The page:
There is a tale recounted in Brave New World, the much-discussed book about Tottenham's 2016/17 season under Mauricio Pochettino, that is particularly revealing. The manager and his coaching staff were on a trip back to Argentina, accompanied by Spurs chairman Daniel Levy. Together they indulged in some white-water rafting and things soon got a little hairy.
Assistant manager Jesus Perez and goalkeeper coach Toni Jimenez were flung from the boat but first-team coach Miguel D'Agostino was missing. It later emerged that he was trapped underneath the raft. "After when you saw the video it was like, wow, because he was under for like 30 seconds," said Pochettino, speaking at the launch of the book on Wednesday.
Pochettino himself? "I was focused on saving my chairman," he explained to much laughter in the room. But what is really intriguing is the importance that he clearly places on those bonds that were forged in adversity. "We are so happy we had this experience," he added.
"I think how we create these links, how we work in different situations, doing different things, you cannot hide. You show who you really are. Here, you can act. You can go in front of the TV, in front of the journalists or the fans and for some time you can hide your reality.
"But in that place you cannot hide yourself and that was fantastic because it confirms that people are how you believe they are. To discover that with Daniel, I think it changes your vision, your feelings and your emotions when you see how people react in reality."
Relationships and truth. In many ways, they are the themes of this book. The partnership with wife Karina. The love for his sons Sebastiano and Maurizio. And yes, for his chairman too. "I am in love with him," Pochettino said of Levy who was present among the assembled guests that included more family and friends than media.
Pochettino on Daniel Levy
“The dream is impossible without you and your help. You believed in me, you trusted me and for me that is the most important thing. I don’t want to be so kind with Daniel because Daniel knows more than me sometimes we have some differences but I am in love with him because he is the person who, three-and-a-half years ago, gave me the possibility to be here and write history at this amazing club. To be here is more than a pleasure. I am so happy.”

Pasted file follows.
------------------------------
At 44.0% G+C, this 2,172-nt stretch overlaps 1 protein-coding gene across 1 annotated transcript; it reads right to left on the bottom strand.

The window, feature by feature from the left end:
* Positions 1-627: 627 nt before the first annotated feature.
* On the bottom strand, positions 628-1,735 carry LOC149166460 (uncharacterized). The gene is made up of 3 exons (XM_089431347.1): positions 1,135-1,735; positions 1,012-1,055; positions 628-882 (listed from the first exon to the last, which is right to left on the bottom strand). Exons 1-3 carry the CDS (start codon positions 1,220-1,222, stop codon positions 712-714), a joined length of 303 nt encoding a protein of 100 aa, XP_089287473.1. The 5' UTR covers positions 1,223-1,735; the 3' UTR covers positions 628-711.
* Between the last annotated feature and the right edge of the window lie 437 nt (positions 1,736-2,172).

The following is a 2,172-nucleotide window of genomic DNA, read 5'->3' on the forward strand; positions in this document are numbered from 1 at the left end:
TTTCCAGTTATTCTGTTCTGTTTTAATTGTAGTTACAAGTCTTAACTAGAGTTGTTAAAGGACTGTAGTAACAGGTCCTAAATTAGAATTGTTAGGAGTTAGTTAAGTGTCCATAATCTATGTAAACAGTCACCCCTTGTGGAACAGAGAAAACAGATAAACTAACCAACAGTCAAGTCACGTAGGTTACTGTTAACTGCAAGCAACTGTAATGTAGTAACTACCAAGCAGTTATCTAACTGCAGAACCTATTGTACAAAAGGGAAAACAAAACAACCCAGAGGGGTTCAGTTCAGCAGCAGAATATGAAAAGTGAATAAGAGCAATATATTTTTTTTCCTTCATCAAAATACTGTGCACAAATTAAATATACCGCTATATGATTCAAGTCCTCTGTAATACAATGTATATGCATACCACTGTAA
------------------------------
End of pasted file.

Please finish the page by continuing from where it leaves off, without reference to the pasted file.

The aforementioned staff were there, of course. Pochettino's relationship with them is best summed up by their first six months in the country. Not only were the four travelling and working together at Southampton but also living together in a hotel in the city. Thursday nights were spent crammed around a single laptop screen watching Europa League games.
Perhaps most importantly of all, there is the relationship that Pochettino enjoys with his players. "I can't thank him enough," said Harry Winks recently when discussing his journey from teenage reserve to England international. Tottenham captain Hugo Lloris even told Guillem Balague, the author of the book, that his manager had changed his life.
Balague himself admits that he listened back to the tape of one hour-long conversation with Pochettino and realised that he had done much of the talking rather than his subject. In fact, he had revealed stuff he had never told anybody. "You break barriers," said Balague. "You allow people to be themselves." If there is a secret to Pochettino's success, this is surely it.
"Many managers and coaches come to see us because Tottenham beat Real Madrid or because in the last two seasons we have been close to winning the Premier League," he said. "They believe that it is about some tactical work or it is because we use some system or have changed to another system of three at the back or four or five. But that is nothing.
"For me, the key is how we support and how we work together. How important everyone feels in the club. It's that we want to work to give our best to help the team move on and achieve not only our individual dreams but our collective dreams. That is the key.